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Regret is a very real reaction to a disappointing event in your life, a choice you made that can’t be changed, something you said that you can’t take back. It’s one of those feelings you can’t seem to shake, a heavy and intrusive negative emotion that can last for minutes, days, years or even a lifetime. Imaging studies reveal that feelings of regret show increased activity in an area of the brain called the medial orbitofrontal cortex.
Dealing with regret is even more difficult because of the other negative emotions connected to it: remorse, sorrow and helplessness. Regret can increase our stress, negatively affect physical health and throw off the balance of hormone and immune systems. Regret is not only unpleasant. It is unhealthy.
But there is good news: regret can be overcome through interventions like therapy and evidence-based strategies.
There are basically two ways to experience regret: one is what researchers refer to as the action path and the other is the inaction path. That is, we regret the things we did – or we regret the things we did not do.
Research suggests that action-related regrets, although painful, spur people to learn from their mistakes and move on. But regret related to the inaction path – the things undone, the opportunities lost – is harder to fix. This kind of regret is more likely to lead to depression, anxiety, a sense of “stuckness”and a feeling of longing over not knowing “what could have been”.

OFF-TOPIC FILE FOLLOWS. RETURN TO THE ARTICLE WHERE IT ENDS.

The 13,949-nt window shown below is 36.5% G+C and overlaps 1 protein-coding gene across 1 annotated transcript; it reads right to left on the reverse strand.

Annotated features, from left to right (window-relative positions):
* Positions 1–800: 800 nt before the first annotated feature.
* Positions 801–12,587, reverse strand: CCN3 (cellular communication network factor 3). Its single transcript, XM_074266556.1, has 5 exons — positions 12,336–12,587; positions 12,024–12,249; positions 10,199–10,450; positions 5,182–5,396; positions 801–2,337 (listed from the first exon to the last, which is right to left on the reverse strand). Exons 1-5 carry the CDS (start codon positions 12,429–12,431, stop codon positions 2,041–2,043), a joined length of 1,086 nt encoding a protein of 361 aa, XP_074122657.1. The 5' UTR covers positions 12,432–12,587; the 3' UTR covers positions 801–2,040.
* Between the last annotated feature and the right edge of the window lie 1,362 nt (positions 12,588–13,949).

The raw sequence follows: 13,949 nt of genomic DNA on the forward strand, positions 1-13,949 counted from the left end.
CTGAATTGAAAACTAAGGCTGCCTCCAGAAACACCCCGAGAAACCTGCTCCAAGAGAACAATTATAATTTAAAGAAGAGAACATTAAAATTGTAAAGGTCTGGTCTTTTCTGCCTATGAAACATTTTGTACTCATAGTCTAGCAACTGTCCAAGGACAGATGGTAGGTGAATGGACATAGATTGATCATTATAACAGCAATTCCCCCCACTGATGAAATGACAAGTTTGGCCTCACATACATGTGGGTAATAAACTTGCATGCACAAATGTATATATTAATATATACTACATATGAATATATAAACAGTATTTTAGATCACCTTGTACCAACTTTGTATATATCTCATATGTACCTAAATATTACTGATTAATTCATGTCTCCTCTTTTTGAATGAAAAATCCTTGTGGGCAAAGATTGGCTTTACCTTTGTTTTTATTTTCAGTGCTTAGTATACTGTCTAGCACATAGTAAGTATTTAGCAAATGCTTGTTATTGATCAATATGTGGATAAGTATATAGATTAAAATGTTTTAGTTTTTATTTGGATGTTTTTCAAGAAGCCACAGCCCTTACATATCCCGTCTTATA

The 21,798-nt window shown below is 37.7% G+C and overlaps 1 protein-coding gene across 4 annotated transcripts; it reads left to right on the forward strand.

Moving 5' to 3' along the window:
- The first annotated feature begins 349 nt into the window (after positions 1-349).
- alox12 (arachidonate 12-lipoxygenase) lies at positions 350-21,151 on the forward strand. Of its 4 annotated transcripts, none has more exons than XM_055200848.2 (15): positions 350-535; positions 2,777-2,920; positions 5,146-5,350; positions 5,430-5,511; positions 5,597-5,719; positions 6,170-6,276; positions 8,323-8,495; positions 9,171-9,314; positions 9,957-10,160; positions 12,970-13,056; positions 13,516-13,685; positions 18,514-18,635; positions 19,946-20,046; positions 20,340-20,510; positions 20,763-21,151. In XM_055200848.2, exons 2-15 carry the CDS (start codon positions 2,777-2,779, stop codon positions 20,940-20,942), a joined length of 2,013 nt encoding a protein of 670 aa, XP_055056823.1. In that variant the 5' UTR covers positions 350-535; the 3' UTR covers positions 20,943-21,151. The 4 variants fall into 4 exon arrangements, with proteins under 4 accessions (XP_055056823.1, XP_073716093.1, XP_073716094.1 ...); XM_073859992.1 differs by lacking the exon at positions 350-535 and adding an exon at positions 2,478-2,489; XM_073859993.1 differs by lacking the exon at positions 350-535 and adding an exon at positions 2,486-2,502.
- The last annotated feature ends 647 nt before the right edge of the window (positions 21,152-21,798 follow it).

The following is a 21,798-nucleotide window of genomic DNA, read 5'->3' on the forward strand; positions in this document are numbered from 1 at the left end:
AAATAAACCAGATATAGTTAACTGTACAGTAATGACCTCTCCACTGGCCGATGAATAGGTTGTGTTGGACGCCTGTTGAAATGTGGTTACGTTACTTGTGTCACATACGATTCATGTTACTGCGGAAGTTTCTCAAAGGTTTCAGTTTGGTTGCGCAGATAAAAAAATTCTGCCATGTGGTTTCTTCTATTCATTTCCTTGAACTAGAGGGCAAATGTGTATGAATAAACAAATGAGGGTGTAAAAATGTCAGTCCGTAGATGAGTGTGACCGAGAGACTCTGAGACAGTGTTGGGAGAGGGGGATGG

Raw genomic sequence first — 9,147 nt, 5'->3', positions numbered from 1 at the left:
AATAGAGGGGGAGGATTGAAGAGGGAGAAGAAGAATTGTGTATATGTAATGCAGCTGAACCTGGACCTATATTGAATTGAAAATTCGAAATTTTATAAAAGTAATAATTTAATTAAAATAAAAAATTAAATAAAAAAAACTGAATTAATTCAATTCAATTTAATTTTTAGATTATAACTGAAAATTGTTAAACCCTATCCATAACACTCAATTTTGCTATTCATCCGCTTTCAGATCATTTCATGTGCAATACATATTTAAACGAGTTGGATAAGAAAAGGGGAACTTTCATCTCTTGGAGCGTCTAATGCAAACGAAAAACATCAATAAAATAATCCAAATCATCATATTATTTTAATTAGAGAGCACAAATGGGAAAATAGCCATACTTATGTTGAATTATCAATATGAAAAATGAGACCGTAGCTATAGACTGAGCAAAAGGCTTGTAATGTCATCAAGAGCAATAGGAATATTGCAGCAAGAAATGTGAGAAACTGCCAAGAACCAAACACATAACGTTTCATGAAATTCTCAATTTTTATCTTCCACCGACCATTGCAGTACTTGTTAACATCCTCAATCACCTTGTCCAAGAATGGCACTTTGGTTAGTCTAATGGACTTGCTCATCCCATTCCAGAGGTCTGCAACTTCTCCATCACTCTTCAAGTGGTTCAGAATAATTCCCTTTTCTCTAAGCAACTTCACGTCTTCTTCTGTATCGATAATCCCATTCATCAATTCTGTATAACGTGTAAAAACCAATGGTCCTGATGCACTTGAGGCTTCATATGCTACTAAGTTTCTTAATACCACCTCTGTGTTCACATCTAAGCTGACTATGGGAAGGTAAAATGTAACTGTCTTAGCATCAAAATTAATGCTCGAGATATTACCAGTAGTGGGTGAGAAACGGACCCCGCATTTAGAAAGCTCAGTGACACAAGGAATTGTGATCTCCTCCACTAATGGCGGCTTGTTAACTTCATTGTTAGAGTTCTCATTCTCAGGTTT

As with other negative emotions, it doesn’t work to avoid, deny or try to squash regret. In the long run, these tactics only increase negative feelings and prolong the time you suffer with them. Rather than stay stuck, you can manage these emotions in four steps:
Accepting that you have feelings of regret does not mean that you like these feelings. It just means you know they are there. It also helps to identify the specific emotion you’re feeling. Instead of telling yourself, “I feel bad,” say “This is me, feeling regret.” Simple as it sounds, the semantic difference has a big emotional impact.
Acknowledging your thoughts and feelings can bring relief from strong negative emotions. When you’re regretting something, remind yourself that you had no crystal ball. Instead, you made the best decision you could, given the information you had at the time, and given the same circumstances, most of your contemporaries would have made the same decision.
This method of noticing and then restructuring your thoughts is sometimes called cognitive reappraisal. Seeing the situation in a different way may help reduce regret and help you make future decisions.
Forgiving yourself for actions taken or not taken is a powerful step toward overcoming regret. This has been formalized into a commonly used cognitive psychological model called REACH, which asks people to Recall the hurt (face it), Empathize (be kind and compassionate), Altruistically offer forgiveness (to oneself), Commit publicly (share it) and then Hold on to that forgiveness and stay true to the decision. Research shows that six hours of work with a trained professional using this model can have a positive impact .
Finally, you can release these feelings of regret by practicing self-compassion. This means reminding yourself that you are human, you are doing the best you can, and you can learn from past decisions and grow. Showing this compassion to yourself can help you accept and move past the regret.
“An idea is something that won’t work unless you do.” - Thomas A. Edison
Feelings of regret are linked to negative emotions such as sorrow, remorse, and helplessness. Neuroscientists explore the neurobiology of regret and provide tips to overcome feelings of regret.
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